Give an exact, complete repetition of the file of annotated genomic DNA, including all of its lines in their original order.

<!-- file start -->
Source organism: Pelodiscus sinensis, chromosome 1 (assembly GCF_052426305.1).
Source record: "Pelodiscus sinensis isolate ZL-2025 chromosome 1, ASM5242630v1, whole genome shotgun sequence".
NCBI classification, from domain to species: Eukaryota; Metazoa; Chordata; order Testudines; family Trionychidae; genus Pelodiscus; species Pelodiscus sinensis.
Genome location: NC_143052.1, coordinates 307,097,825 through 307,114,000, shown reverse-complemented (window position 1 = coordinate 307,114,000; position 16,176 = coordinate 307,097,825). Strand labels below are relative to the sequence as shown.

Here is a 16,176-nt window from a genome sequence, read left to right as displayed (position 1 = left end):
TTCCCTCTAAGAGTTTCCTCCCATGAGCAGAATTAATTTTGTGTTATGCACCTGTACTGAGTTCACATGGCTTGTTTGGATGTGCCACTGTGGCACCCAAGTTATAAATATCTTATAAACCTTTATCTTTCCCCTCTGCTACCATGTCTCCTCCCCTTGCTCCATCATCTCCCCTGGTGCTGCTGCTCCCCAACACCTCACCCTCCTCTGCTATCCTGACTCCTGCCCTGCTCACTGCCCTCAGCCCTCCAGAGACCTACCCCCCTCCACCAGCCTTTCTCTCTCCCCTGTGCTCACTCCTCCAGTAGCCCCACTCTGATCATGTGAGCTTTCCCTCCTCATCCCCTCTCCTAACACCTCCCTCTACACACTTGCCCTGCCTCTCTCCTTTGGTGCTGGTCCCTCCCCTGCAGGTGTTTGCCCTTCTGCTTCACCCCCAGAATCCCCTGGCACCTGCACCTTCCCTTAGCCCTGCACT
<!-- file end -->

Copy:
Source organism: Pelodiscus sinensis, chromosome 1 (assembly GCF_052426305.1).
Source record: "Pelodiscus sinensis isolate ZL-2025 chromosome 1, ASM5242630v1, whole genome shotgun sequence".
NCBI classification, from domain to species: Eukaryota; Metazoa; Chordata; order Testudines; family Trionychidae; genus Pelodiscus; species Pelodiscus sinensis.
Genome location: NC_143052.1, coordinates 307,097,825 through 307,114,000, shown reverse-complemented (window position 1 = coordinate 307,114,000; position 16,176 = coordinate 307,097,825). Strand labels below are relative to the sequence as shown.

Here is a 16,176-nt window from a genome sequence, read left to right as displayed (position 1 = left end):
TTCCCTCTAAGAGTTTCCTCCCATGAGCAGAATTAATTTTGTGTTATGCACCTGTACTGAGTTCACATGGCTTGTTTGGATGTGCCACTGTGGCACCCAAGTTATAAATATCTTATAAACCTTTATCTTTCCCCTCTGCTACCATGTCTCCTCCCCTTGCTCCATCATCTCCCCTGGTGCTGCTGCTCCCCAACACCTCACCCTCCTCTGCTATCCTGACTCCTGCCCTGCTCACTGCCCTCAGCCCTCCAGAGACCTACCCCCCTCCACCAGCCTTTCTCTCTCCCCTGTGCTCACTCCTCCAGTAGCCCCACTCTGATCATGTGAGCTTTCCCTCCTCATCCCCTCTCCTAACACCTCCCTCTACACACTTGCCCTGCCTCTCTCCTTTGGTGCTGGTCCCTCCCCTGCAGGTGTTTGCCCTTCTGCTTCACCCCCAGAATCCCCTGGCACCTGCACCTTCCCTTAGCCCTGCACT